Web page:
A career in sales can be a rewarding one. It is an opportunity to harness your enthusiasm and excitement for a great product line, and embrace all that lies ahead. If you’re new to selling, however, there are some basics you’ll need to master in order to get in the right mindset and reach your professional goals. Read on for some tips on how to get started.

  • Ask questions to quickly find out what the problem is and/or what the customer needs. The product or service you’re selling is secondary. No one wants to feel like they’re being “sold to.” Your objective should be to find out what problem the customer has that needs solving. Do this right away, and as soon as you identify it, quickly explain the solution that your product provides. Your customers will be more open to what you have to say once they realize that they could benefit from what you’re selling.
  • Use language that is simple to understand. Don’t make the mistake of using business jargon or uncommon words in hopes of impressing the customer. Speak to them in a natural, conversational tone just as you would a friend. Remember that you’re building a relationship, so choose your words carefully and make a connection with the customer. Perhaps you both follow the same NFL team, or maybe you both have a child the same age. Use easy-to-understand language when describing your product just as you would while talking about the Broncos or your 2-year-old.
  • Create and describe a picture for the customer. Tapping into your customer’s imagination can be a very effective way to demonstrate his or her need for your product or service. For example, you’ve identified that the customer’s problem that needs solving is that the family dog constantly sheds year-round. Encourage your customer to visualize the dog hair on the couch that’s nearly impossible to vacuum, the daily morning ritual of de-linting his suits before leaving for work, and the feeling that the house is never truly clean because of dog hair dust bunnies that always appear even after the floor has just been swept. Now, when you propose your solution of more consistent grooming and a complementary de-shedding tool, you can create a different picture of a hair-free couch, clean suits, and shiny wood floors. By creating pictures, you’ve helped the customer compare their lives with the problem to what their lives could be with the solution you offer.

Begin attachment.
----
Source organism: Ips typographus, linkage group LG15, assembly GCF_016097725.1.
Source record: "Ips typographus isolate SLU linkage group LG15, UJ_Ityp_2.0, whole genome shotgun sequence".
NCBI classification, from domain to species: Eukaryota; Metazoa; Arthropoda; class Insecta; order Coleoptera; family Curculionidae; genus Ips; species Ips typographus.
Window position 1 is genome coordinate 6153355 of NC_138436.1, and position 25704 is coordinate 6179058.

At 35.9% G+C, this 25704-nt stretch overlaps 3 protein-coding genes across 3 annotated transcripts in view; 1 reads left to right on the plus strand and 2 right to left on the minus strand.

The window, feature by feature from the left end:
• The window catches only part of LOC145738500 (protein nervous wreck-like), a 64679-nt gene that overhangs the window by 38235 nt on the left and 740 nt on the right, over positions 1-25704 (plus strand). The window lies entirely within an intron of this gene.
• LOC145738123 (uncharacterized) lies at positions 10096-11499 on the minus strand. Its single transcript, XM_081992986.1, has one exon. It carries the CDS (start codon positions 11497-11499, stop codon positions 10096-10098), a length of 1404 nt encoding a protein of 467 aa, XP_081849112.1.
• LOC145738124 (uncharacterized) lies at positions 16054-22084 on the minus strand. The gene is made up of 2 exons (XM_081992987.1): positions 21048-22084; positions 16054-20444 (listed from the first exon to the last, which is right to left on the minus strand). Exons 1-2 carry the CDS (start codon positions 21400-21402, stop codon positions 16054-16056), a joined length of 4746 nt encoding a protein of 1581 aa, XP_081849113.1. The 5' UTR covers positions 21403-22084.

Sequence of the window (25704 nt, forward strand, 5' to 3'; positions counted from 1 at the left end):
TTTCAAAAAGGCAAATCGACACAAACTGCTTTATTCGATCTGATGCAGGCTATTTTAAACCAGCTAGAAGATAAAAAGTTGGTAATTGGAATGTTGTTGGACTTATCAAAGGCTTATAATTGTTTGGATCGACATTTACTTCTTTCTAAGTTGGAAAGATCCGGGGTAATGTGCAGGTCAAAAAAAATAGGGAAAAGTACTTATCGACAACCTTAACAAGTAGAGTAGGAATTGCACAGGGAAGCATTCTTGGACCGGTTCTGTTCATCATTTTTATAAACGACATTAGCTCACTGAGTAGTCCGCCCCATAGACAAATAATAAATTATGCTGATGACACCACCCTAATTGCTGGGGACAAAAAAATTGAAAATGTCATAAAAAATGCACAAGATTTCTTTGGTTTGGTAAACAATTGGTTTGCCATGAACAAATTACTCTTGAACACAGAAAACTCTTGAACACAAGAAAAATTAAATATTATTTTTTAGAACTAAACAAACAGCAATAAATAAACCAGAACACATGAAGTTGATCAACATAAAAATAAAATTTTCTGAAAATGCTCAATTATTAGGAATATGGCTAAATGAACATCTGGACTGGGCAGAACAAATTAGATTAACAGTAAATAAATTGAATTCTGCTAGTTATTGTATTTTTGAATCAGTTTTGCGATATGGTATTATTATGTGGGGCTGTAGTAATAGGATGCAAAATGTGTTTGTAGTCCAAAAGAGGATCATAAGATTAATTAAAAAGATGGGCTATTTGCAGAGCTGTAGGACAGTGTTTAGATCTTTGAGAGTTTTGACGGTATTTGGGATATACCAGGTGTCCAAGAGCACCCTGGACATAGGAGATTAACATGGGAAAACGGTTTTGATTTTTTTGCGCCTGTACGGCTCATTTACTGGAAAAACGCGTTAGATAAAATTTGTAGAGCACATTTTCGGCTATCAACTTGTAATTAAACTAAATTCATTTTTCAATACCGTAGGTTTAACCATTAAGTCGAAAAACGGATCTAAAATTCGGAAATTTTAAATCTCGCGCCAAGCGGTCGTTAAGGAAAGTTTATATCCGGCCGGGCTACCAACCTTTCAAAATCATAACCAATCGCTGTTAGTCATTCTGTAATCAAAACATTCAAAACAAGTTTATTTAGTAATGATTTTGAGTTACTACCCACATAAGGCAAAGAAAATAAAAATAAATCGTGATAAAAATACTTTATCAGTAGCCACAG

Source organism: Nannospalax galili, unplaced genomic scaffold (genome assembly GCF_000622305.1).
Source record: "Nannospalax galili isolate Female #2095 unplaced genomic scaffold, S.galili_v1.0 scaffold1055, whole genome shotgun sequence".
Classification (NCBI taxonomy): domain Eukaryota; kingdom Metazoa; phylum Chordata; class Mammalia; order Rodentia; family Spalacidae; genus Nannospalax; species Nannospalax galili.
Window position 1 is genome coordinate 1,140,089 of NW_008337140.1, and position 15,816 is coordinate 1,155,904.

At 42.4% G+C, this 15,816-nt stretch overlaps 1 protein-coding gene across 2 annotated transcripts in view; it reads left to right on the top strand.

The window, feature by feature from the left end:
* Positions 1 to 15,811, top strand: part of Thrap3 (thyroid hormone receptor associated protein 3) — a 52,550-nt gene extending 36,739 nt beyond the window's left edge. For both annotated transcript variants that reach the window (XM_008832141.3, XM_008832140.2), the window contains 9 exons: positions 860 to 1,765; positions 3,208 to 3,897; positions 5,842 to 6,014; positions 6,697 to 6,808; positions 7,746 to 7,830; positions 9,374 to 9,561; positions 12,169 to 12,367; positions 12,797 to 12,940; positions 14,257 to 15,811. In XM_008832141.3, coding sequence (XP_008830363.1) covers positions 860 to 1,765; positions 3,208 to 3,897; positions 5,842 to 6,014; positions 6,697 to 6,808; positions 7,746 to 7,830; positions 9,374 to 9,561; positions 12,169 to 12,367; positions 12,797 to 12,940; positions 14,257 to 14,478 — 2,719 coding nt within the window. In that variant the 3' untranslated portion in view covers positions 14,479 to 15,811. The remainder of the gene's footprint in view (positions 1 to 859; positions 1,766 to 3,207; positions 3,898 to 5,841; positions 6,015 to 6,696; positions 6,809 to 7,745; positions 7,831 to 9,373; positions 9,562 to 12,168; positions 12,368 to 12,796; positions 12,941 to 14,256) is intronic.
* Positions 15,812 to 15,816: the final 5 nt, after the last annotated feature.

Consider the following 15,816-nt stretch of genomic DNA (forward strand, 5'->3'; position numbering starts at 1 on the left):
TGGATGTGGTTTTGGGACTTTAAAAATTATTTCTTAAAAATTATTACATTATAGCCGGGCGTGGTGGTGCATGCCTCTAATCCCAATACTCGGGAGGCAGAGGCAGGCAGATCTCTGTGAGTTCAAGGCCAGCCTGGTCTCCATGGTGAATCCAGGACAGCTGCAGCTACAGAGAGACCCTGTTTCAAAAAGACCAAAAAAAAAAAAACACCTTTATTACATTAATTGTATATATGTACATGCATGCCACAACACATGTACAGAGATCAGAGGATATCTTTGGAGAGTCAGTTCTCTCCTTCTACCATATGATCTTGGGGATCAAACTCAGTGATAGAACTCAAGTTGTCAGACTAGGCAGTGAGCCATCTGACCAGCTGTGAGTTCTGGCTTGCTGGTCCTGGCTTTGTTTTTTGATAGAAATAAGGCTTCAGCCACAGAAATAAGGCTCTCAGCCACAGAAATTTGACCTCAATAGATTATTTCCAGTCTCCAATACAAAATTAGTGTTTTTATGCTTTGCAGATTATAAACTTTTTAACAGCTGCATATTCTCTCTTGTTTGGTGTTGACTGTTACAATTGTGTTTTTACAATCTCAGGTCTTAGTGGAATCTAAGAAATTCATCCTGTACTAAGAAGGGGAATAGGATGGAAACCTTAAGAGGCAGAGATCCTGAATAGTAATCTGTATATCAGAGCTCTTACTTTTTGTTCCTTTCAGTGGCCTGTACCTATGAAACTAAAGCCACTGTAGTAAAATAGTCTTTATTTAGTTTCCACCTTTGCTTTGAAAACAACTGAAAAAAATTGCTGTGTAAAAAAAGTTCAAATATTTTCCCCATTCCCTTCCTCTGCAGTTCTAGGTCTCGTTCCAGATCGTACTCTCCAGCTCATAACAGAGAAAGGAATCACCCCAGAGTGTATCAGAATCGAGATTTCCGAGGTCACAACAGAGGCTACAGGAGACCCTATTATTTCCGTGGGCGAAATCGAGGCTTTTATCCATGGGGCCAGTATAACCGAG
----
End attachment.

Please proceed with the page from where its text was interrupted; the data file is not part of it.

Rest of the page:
• Ask more questions and listen carefully to their answers. This is especially true when you’re faced with objections or hesitation from the customer. Ask specific questions that get to the heart of the skepticism and truly listen to the answers. Some salespeople call this “getting to the no.” Instead of being afraid to hear the word “no,” get right to it so you can begin to address the customer’s concerns and overcome objections. Careful listening will help you focus your discussion to the customer’s specific needs.
  • Think of yourself as a guide. As a guide, it’s your job to lead the customer to the solution. Help him or her navigate the roadblocks such as price points, time commitments, or value. Don’t get your prospect lost by losing your focus and going off on tangents about irrelevant topics. Address each concern and demonstrate the effectiveness of your proposed solution. Putting yourself in the role of guide will give you a more personable approach to sales.

The art of selling is one that is developed over time. The more experience you gather, the more confident and capable you will become.

What else do you think should be added to our list? Please share your ideas below!